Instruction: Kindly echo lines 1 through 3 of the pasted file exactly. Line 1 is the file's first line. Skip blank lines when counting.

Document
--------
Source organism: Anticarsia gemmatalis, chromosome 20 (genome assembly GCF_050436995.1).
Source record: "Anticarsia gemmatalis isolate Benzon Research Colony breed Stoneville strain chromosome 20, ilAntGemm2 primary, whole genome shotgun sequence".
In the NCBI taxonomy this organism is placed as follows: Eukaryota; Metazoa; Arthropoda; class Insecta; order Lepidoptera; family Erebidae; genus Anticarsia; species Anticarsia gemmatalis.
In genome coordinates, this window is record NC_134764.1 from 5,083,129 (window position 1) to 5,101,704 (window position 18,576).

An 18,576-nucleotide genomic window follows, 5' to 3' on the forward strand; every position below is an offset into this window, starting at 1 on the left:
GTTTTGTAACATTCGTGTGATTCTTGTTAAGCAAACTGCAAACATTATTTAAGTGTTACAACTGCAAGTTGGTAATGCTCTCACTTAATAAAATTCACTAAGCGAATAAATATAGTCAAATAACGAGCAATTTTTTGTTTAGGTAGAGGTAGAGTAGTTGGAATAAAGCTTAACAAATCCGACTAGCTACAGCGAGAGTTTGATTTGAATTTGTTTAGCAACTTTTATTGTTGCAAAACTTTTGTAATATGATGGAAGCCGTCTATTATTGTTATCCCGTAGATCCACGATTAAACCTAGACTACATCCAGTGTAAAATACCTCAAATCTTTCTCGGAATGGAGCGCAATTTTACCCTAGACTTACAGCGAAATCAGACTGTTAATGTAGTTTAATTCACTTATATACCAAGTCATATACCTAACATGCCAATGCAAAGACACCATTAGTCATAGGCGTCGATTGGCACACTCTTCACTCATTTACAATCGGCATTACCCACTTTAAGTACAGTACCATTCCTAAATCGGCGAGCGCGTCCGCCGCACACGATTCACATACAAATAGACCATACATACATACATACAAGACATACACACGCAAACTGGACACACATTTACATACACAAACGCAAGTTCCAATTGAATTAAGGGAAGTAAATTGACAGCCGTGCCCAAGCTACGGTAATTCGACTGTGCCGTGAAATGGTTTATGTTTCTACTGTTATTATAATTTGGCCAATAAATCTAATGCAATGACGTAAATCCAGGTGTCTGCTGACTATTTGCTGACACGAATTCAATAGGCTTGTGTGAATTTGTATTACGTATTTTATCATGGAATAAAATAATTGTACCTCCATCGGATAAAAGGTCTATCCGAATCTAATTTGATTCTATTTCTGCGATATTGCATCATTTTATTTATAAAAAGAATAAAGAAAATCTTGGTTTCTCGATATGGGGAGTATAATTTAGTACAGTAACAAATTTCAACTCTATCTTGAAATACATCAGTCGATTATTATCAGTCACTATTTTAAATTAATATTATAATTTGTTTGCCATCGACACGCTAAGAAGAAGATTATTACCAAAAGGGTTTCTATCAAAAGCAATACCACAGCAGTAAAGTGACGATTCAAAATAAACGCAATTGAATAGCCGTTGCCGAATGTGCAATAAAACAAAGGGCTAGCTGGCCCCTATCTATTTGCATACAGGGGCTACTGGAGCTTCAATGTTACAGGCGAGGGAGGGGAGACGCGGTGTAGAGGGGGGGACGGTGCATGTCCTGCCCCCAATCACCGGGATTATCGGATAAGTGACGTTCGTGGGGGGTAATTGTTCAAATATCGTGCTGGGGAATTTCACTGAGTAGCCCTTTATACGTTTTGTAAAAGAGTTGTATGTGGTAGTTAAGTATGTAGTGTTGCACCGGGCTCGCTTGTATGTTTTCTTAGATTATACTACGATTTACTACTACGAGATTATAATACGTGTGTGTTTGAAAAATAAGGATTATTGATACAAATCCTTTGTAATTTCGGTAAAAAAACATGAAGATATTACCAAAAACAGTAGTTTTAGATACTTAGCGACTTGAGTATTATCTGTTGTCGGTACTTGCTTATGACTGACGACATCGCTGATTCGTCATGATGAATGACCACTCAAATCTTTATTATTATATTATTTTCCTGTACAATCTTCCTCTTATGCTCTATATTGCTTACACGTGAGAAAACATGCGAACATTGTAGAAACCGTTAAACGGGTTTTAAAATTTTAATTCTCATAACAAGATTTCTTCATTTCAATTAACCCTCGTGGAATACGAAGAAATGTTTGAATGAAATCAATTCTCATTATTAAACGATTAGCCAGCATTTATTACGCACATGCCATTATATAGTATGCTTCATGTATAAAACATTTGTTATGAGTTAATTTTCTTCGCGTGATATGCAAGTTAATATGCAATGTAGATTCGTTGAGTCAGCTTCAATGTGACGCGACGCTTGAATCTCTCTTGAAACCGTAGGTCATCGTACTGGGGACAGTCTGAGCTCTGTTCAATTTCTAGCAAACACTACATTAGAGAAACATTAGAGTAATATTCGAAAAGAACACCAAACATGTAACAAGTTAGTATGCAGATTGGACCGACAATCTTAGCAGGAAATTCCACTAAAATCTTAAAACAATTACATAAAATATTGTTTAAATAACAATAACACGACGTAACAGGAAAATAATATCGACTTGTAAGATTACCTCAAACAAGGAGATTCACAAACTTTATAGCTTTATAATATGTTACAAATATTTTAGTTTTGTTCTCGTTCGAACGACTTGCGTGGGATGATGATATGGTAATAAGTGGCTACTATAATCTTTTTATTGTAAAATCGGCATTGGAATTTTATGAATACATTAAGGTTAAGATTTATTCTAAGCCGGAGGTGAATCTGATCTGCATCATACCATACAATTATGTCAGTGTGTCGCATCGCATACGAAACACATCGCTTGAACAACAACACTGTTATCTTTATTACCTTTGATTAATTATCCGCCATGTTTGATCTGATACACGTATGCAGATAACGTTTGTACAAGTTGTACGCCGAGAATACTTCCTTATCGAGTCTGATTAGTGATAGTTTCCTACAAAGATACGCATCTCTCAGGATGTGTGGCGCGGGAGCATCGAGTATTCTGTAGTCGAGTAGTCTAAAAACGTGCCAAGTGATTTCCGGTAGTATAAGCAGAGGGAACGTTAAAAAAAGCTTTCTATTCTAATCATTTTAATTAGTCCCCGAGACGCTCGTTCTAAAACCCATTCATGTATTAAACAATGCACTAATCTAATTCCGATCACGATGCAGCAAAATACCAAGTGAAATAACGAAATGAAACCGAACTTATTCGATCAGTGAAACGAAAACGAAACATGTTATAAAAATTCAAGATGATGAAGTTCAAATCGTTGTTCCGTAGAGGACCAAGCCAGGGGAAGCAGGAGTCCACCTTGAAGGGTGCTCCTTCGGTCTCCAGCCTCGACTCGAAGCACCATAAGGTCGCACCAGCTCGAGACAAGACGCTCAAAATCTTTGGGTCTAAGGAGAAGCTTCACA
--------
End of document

Source organism: Anticarsia gemmatalis, chromosome 20 (genome assembly GCF_050436995.1).
Source record: "Anticarsia gemmatalis isolate Benzon Research Colony breed Stoneville strain chromosome 20, ilAntGemm2 primary, whole genome shotgun sequence".
In the NCBI taxonomy this organism is placed as follows: Eukaryota; Metazoa; Arthropoda; class Insecta; order Lepidoptera; family Erebidae; genus Anticarsia; species Anticarsia gemmatalis.